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From the Archives of the Archives
September 2000

A look at the past . . .

Arch Ophthalmol. 2000;118(9):1262. doi:10.1001/archopht.118.9.1262

De Wecker proposes that the treatment of squint should differ according as one wishes to obtain binocular vision or merely a cosmetic effect. From statistics of 3002 cases of squint he endeavors to find the proportion in which binocular vision is restored. The cases of alternating strabismus with good vision in each eye are the most favorable.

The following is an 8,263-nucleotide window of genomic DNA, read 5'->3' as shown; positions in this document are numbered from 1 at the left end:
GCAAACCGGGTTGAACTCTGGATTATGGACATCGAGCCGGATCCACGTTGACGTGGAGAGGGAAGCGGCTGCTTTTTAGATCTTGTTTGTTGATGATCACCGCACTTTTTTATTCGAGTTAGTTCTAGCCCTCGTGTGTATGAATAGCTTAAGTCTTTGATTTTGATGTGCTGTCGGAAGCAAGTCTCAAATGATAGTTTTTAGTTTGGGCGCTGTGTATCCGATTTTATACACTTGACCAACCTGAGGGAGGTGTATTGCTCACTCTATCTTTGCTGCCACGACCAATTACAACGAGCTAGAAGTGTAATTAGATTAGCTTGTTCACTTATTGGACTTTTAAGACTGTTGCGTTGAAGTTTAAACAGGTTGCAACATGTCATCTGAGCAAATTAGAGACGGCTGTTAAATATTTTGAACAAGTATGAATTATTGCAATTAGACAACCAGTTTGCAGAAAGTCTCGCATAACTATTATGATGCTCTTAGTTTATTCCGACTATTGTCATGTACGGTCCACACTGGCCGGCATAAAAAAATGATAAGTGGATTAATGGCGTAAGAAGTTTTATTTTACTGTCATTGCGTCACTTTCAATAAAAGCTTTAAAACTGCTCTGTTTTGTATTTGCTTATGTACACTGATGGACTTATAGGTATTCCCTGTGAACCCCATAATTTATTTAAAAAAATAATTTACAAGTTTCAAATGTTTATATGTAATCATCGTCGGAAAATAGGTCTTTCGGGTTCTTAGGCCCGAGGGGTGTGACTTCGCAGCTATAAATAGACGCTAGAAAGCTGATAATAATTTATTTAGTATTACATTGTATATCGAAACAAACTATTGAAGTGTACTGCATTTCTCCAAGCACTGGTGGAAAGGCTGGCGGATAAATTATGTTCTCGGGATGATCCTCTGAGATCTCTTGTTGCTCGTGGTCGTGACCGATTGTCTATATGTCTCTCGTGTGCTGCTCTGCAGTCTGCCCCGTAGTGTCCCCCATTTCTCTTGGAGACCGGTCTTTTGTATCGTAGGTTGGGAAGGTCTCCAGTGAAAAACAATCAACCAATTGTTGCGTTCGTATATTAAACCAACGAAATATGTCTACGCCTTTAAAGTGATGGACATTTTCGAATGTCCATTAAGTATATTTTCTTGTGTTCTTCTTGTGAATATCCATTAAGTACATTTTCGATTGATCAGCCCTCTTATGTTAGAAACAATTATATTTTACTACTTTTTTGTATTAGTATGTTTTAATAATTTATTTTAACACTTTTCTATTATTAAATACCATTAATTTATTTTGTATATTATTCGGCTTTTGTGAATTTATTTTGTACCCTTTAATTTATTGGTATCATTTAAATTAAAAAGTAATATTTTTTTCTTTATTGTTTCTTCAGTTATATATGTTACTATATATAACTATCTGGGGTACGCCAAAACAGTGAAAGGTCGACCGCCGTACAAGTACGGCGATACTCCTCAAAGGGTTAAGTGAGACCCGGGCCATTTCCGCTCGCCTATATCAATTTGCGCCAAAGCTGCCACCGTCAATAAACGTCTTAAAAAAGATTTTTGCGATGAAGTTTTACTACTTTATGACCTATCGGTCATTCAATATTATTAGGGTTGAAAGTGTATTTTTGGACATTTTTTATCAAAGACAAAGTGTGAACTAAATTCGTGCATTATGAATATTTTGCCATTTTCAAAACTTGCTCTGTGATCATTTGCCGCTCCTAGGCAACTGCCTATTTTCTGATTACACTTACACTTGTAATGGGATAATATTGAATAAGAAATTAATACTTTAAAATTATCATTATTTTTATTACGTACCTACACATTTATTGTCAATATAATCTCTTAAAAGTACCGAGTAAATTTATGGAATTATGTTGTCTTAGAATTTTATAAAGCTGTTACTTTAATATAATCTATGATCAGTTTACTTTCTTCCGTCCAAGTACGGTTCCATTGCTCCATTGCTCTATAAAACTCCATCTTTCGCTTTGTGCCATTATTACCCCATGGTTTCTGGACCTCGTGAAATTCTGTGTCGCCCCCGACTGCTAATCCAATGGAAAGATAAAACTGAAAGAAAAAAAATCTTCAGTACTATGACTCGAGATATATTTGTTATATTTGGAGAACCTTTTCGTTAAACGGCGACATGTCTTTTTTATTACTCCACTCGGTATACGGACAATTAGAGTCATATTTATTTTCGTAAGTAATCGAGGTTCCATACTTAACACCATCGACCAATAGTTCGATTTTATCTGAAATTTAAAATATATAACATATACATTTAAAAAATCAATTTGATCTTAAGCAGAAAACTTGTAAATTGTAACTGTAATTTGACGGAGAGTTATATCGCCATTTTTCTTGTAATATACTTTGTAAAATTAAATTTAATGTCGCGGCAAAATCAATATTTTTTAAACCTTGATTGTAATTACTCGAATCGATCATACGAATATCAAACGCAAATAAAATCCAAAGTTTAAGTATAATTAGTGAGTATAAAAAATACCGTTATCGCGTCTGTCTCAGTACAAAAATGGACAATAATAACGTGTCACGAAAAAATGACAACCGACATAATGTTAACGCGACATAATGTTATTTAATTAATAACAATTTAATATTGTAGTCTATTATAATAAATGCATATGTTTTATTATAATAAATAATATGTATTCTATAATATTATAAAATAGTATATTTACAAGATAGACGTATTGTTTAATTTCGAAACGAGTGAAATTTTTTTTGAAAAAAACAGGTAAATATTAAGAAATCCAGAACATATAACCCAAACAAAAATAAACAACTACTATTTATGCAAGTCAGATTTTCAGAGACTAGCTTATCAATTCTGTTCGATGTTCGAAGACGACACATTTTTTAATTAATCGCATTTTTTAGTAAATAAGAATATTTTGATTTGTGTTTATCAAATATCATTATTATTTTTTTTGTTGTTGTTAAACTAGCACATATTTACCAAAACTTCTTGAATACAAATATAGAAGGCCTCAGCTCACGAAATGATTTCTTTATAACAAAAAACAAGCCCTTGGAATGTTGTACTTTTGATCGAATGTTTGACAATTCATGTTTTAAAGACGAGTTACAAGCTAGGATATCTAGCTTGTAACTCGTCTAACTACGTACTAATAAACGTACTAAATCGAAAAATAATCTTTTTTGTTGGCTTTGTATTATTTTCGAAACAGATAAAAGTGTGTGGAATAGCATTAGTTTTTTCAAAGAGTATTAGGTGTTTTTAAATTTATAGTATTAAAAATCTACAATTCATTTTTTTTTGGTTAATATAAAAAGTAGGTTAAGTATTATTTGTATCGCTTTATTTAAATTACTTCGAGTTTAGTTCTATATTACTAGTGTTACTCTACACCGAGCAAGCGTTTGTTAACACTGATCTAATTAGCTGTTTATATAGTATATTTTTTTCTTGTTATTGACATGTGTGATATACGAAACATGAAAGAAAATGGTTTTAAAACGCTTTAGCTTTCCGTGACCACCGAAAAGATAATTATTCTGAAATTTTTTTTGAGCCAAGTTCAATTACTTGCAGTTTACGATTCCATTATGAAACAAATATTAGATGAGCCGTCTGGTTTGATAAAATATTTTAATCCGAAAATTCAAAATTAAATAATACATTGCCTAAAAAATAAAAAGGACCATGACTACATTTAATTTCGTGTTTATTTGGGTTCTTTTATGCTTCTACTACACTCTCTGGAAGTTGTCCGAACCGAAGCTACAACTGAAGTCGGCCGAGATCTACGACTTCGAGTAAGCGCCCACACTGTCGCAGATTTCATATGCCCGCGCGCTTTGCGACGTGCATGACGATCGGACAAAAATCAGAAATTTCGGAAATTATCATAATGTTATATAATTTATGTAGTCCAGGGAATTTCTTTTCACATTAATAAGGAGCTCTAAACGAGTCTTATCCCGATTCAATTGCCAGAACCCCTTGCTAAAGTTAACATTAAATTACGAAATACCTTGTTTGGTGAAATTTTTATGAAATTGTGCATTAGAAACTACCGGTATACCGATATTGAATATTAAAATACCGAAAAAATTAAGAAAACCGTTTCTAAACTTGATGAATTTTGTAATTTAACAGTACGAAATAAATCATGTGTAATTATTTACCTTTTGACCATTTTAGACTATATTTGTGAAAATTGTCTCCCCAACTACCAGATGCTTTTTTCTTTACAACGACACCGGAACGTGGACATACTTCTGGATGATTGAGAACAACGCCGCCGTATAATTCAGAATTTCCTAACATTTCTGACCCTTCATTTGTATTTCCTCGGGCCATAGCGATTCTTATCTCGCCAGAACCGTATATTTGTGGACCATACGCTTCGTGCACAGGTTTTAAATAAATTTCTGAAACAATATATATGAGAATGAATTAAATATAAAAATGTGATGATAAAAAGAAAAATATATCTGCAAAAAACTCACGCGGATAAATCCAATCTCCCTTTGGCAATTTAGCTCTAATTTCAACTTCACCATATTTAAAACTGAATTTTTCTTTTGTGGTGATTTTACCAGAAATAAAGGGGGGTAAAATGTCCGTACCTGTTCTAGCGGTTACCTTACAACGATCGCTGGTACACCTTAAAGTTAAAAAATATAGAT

The periodic squint of hyperopes with good vision in both eyes is cured and binocular vision is restored by using correcting glasses, or there may be spontaneous recovery. When the vision of the squinting eye is less than ¼, one cannot count upon obtaining binocular vision. This is also the case in periodic squint of myopes, surgical interference here being necessary and often difficult to carry out successfully. In the most frequent form of squint, permanent unilateral squint, binocular vision is secured in only about one fourth of the cases. It is, furthermore, unnecessary to bother these patients with visual exercises in case the squinting eye has very poor vision.

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